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Ten Guys on Fox News Commented on Alleged "Wussification" in America in 2013

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Duluth, Minnesota (OpEdNews) December 28, 2013: Over the years I have grown accustomed to hearing conservative Chicken Littles sound off about how the sky seems to them to be falling. Conservative Chicken Littles tend toward catastrophizing -- to use Albert Ellis's terminology.

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Even so, I was not entirely amused by the report over at Media Matters about certain commentators at Fox News, the conservative television network. In an end-of-the-year list, Michelle Leung and Ellie Sandmeyer have rank-ordered ten instances of different commentators at Fox News discussing alleged examples of "wussification" in America in 2013. Leung and Sandmeyer's piece is titled "Top Ten Things Fox Decided Will Lead to the "Wussification of America' in 2013" and is dated December 23, 2013. Some of the examples of alleged "wussification" are humorous, but not all of them are humorous.

As the ten examples of alleged "wussification" in America show, we Americans today are collectively living through a crisis in masculine identity.

I know, I know, the women's movement over the last half century has helped to precipitate our contemporary crisis in masculine identity. I understand that the women's movement has played a role in precipitating this crisis in masculine identity.

MAURICE B. MCNAMEE'S TESTIMONY

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In his compendious book Honor and the Epic Hero: A Study of the Shifting Concept of Magnanimity in Philosophy and Epic Poetry (1960), Maurice B. McNamee, S.J. (1909-2007), does not happen to refer explicitly to masculine identity. Nevertheless, his study in effect shows the shifting concept of masculine identity in the portrayals of epic heroes.

But if the portrayals of masculine identity in epic heroes shifted over the centuries, then we should not be surprised that our contemporary crisis in masculine identity signals something deeper and more profound than the ten alleged examples of "wussification" in America that different commentators on Fox News discussed in 2013.

I am not concerned here with adjudicating whether or not, or possibly to what degree, any of the ten alleged examples of "wussification" are accurate and fair.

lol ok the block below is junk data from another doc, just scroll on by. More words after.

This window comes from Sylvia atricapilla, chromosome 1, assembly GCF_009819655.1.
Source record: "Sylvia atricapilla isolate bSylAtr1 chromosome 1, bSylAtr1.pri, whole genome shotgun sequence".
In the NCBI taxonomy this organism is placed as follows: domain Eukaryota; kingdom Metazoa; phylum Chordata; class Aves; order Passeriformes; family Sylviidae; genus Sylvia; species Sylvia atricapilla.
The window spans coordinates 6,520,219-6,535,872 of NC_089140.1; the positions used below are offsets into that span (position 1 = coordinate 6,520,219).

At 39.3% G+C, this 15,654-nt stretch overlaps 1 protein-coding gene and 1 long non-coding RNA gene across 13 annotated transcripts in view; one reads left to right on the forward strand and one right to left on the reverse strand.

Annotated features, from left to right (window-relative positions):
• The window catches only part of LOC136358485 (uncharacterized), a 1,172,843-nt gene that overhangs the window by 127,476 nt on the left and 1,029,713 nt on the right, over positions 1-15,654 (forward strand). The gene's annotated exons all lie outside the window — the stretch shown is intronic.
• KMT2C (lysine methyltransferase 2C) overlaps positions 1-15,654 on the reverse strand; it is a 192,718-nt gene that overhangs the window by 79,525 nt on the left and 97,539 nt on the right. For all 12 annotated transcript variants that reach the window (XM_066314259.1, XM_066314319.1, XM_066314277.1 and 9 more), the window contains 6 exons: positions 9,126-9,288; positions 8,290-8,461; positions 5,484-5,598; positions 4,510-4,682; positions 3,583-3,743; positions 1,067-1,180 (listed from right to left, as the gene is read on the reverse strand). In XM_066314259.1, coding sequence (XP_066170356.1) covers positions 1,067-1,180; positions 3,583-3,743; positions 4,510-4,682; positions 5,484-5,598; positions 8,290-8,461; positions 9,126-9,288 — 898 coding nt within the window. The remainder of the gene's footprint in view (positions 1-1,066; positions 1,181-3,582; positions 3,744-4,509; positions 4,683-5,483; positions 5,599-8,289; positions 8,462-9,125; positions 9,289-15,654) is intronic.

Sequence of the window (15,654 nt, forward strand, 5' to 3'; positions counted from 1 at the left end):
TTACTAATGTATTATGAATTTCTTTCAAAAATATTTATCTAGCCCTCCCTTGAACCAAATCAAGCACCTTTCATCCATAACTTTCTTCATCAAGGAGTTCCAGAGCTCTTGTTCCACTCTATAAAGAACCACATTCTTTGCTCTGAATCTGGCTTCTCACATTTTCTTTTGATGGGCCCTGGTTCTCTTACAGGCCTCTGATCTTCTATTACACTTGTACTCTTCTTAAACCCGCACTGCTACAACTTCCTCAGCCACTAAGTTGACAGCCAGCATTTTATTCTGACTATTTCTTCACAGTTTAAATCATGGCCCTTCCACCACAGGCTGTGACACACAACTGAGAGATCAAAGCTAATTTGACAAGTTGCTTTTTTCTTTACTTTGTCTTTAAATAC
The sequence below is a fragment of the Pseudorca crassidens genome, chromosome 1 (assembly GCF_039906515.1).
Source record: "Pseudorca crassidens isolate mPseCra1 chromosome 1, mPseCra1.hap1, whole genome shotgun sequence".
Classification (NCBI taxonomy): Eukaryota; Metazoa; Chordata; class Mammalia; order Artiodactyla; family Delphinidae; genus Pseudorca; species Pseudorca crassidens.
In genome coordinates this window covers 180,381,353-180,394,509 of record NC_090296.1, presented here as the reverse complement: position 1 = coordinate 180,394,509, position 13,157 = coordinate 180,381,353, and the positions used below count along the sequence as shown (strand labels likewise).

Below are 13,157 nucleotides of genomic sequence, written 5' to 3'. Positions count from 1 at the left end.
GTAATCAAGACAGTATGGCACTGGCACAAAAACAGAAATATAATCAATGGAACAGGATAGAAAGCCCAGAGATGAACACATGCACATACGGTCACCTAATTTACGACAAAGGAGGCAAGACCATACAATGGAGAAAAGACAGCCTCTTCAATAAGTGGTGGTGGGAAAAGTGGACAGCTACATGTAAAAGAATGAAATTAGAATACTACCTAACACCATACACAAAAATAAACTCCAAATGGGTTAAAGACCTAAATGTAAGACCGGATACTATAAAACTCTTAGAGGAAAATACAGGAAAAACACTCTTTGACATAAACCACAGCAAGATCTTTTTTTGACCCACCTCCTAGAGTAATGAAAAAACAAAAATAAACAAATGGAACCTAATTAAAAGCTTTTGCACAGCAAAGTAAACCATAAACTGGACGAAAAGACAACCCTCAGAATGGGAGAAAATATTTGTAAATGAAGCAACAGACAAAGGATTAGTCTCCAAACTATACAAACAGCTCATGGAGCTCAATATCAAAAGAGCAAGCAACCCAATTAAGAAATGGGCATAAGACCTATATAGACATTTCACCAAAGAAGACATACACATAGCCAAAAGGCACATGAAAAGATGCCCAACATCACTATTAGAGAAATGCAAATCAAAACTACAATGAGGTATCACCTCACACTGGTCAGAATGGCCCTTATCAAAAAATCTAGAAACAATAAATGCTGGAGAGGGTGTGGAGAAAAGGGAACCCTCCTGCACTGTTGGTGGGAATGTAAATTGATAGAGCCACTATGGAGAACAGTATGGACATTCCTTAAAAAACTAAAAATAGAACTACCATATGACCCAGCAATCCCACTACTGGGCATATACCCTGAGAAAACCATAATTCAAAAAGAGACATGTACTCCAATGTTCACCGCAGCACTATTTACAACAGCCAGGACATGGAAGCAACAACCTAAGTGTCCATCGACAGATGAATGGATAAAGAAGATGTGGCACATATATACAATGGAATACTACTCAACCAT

Instead, I want to call attention to use commentators' use of the term "wussification" to characterize what they see as a problem. Clearly, they are not using this term as an expression of praise. Rather, they are using this term as a way to call attention to something that they perceive as violating their traditional view of manly behavior and manliness. In this way, they are invoking their traditional view of masculine identity. Through their use of this characterization, they are in effect indicating that their traditional view of masculine identity is being violated.

But we should also note that their way of characterizing the alleged violation of their traditional view of masculine identity -- as "wussification" -- involves a put-down of the feminine and by extension of alleged feminine identity.

WALTER J. ONG'S TESTIMONY

In his perceptive book Fighting for Life: Contest, Sexuality, and Consciousness (1981), the published version of his 1979 Messenger Lectures at Cornell University, Walter J. Ong, S.J. (1912-2003), argues that boys and men need to develop a distinctively masculine identity.

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I know, I know, you could argue that girls and women need to develop a distinctively feminine identity. Fair enough.

But Ong focuses his main line of argument on human males. At times, it seems to me that he is trying to explain what he sees as male agonistic tendencies for the benefit of women, especially feminists.

In the subtitle of his book Ong mentions contest. The ancient Greek word "agon" means contest, struggle. In his earlier book The Presence of the Word: Some Prolegomena for Cultural and Religious History (1967, pages 192-286), the expanded published version of his 1964 Terry Lectures at Yale University, Ong uses the term polemic (from the Greek word "polemos" meaning war, struggle). However, he subsequently came to prefer to use the term agonistic instead.

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www.d.umn.edu/~tfarrell
Thomas James Farrell is professor emeritus of writing studies at the University of Minnesota Duluth (UMD). He started teaching at UMD in Fall 1987, and he retired from UMD at the end of May 2009. He was born in 1944. He holds three degrees from Saint Louis University (SLU): B.A. in English, 1966; M.A.(T) in English 1968; Ph.D.in higher education, 1974. On May 16, 1969, the editors of the SLU student newspaper named him Man of the Year, an honor customarily conferred on an administrator or a faculty member, not on a graduate student -- nor on a woman up to that time. He is the proud author of the book (more...)
 

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